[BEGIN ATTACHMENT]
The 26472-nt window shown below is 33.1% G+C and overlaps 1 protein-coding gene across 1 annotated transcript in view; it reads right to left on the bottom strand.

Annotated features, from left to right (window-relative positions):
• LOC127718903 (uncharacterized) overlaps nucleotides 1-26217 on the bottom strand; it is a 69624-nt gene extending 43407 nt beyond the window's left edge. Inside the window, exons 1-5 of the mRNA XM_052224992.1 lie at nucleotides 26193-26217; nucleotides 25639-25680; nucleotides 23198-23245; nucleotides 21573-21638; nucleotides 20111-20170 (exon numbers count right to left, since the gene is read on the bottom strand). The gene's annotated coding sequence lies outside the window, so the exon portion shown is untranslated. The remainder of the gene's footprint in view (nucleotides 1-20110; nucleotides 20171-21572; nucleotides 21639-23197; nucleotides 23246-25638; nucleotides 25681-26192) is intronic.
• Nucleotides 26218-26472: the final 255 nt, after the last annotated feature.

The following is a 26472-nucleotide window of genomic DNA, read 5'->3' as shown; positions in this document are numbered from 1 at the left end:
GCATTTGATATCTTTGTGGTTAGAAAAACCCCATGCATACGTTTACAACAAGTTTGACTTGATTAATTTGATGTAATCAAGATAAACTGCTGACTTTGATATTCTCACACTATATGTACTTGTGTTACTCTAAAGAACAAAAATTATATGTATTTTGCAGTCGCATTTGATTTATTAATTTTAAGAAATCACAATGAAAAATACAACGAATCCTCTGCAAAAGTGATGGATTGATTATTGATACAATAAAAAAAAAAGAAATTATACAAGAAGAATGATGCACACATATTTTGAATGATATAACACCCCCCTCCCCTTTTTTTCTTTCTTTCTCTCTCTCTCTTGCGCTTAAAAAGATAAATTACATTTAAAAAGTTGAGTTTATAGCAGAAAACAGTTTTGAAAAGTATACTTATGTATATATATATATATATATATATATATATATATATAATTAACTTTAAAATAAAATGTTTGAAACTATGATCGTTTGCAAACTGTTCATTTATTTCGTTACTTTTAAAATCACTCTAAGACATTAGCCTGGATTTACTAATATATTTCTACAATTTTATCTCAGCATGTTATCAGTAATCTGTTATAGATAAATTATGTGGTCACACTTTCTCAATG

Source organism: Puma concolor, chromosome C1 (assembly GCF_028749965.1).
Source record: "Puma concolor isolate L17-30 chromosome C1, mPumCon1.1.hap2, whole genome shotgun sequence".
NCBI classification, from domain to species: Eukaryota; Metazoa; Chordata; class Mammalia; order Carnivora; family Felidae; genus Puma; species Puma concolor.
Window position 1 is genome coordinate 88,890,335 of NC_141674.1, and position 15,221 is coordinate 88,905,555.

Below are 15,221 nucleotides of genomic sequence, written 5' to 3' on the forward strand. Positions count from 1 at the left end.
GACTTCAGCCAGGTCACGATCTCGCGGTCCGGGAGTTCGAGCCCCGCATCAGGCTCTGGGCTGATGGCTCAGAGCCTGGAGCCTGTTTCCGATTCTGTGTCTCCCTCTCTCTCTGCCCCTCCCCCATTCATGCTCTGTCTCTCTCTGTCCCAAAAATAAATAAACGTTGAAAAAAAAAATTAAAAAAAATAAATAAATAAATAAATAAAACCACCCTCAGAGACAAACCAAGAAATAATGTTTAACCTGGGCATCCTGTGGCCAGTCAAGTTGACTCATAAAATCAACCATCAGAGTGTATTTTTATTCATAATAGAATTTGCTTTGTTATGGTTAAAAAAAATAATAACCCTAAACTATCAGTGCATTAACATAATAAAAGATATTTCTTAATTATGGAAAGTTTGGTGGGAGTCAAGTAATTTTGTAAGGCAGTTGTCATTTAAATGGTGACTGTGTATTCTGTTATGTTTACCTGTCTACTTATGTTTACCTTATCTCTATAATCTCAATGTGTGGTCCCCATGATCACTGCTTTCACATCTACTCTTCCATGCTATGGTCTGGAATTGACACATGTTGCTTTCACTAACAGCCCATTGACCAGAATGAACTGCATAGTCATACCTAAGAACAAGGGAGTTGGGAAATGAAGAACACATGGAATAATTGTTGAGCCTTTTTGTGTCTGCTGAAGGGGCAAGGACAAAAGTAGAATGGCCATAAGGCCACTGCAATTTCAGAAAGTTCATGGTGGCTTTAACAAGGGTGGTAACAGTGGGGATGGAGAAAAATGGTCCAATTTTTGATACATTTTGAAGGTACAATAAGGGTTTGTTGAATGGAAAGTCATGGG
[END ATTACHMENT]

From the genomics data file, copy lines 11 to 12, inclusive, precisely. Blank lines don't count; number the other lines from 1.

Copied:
Below are 15,221 nucleotides of genomic sequence, written 5' to 3' on the forward strand. Positions count from 1 at the left end.
GACTTCAGCCAGGTCACGATCTCGCGGTCCGGGAGTTCGAGCCCCGCATCAGGCTCTGGGCTGATGGCTCAGAGCCTGGAGCCTGTTTCCGATTCTGTGTCTCCCTCTCTCTCTGCCCCTCCCCCATTCATGCTCTGTCTCTCTCTGTCCCAAAAATAAATAAACGTTGAAAAAAAAAATTAAAAAAAATAAATAAATAAATAAATAAAACCACCCTCAGAGACAAACCAAGAAATAATGTTTAACCTGGGCATCCTGTGGCCAGTCAAGTTGACTCATAAAATCAACCATCAGAGTGTATTTTTATTCATAATAGAATTTGCTTTGTTATGGTTAAAAAAAATAATAACCCTAAACTATCAGTGCATTAACATAATAAAAGATATTTCTTAATTATGGAAAGTTTGGTGGGAGTCAAGTAATTTTGTAAGGCAGTTGTCATTTAAATGGTGACTGTGTATTCTGTTATGTTTACCTGTCTACTTATGTTTACCTTATCTCTATAATCTCAATGTGTGGTCCCCATGATCACTGCTTTCACATCTACTCTTCCATGCTATGGTCTGGAATTGACACATGTTGCTTTCACTAACAGCCCATTGACCAGAATGAACTGCATAGTCATACCTAAGAACAAGGGAGTTGGGAAATGAAGAACACATGGAATAATTGTTGAGCCTTTTTGTGTCTGCTGAAGGGGCAAGGACAAAAGTAGAATGGCCATAAGGCCACTGCAATTTCAGAAAGTTCATGGTGGCTTTAACAAGGGTGGTAACAGTGGGGATGGAGAAAAATGGTCCAATTTTTGATACATTTTGAAGGTACAATAAGGGTTTGTTGAATGGAAAGTCATGGG